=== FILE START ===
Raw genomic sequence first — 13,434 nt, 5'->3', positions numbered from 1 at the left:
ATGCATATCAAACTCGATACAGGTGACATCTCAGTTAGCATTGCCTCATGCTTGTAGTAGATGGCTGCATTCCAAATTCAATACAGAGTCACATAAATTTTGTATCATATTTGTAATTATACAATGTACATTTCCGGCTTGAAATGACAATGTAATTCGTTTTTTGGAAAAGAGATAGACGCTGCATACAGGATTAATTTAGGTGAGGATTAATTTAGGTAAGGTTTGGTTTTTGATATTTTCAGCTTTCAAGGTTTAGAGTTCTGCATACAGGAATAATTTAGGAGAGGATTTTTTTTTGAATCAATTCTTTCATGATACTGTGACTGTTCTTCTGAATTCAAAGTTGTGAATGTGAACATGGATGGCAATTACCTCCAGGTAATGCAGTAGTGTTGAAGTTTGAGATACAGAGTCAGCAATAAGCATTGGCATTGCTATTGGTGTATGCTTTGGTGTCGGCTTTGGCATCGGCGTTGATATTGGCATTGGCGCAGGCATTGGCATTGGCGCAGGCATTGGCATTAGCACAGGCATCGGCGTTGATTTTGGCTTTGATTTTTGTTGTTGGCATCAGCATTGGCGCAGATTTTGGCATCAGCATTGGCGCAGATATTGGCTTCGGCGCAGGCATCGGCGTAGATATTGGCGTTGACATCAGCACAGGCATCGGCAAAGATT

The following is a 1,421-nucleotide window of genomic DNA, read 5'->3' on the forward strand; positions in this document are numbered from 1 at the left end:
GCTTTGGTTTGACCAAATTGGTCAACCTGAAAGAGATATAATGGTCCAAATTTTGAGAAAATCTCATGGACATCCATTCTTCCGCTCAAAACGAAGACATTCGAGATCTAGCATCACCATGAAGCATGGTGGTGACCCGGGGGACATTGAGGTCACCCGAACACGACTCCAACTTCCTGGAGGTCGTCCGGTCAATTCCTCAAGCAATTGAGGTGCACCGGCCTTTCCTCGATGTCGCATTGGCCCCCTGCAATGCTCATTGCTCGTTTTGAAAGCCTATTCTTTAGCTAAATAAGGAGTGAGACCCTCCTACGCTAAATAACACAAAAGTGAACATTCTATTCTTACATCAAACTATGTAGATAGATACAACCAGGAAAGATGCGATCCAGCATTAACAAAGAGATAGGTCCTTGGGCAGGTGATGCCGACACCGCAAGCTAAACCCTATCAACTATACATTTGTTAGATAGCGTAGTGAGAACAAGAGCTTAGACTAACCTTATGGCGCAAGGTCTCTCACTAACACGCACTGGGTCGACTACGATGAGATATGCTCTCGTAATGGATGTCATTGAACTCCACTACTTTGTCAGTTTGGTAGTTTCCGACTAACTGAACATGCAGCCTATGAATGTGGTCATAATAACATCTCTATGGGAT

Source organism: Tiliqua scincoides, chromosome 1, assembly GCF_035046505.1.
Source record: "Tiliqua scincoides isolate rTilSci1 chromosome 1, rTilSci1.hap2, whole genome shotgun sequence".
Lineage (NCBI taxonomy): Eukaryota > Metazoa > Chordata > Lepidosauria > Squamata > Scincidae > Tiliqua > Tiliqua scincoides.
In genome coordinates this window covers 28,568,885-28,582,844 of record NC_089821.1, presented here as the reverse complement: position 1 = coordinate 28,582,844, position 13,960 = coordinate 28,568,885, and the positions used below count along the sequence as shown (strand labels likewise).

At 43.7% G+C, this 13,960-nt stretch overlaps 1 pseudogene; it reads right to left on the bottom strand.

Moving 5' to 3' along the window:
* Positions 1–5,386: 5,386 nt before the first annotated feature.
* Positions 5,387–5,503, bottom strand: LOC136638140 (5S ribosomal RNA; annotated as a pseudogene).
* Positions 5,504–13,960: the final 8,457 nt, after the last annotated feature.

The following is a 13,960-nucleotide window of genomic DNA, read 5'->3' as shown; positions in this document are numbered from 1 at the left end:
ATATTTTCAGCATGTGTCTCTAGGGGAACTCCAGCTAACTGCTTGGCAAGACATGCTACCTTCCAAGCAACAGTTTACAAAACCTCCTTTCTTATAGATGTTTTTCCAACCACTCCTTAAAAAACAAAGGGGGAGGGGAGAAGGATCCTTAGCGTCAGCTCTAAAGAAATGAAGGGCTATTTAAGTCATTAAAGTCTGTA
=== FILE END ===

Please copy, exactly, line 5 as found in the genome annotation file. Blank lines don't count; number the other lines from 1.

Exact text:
Source organism: Tiliqua scincoides, chromosome 1, assembly GCF_035046505.1.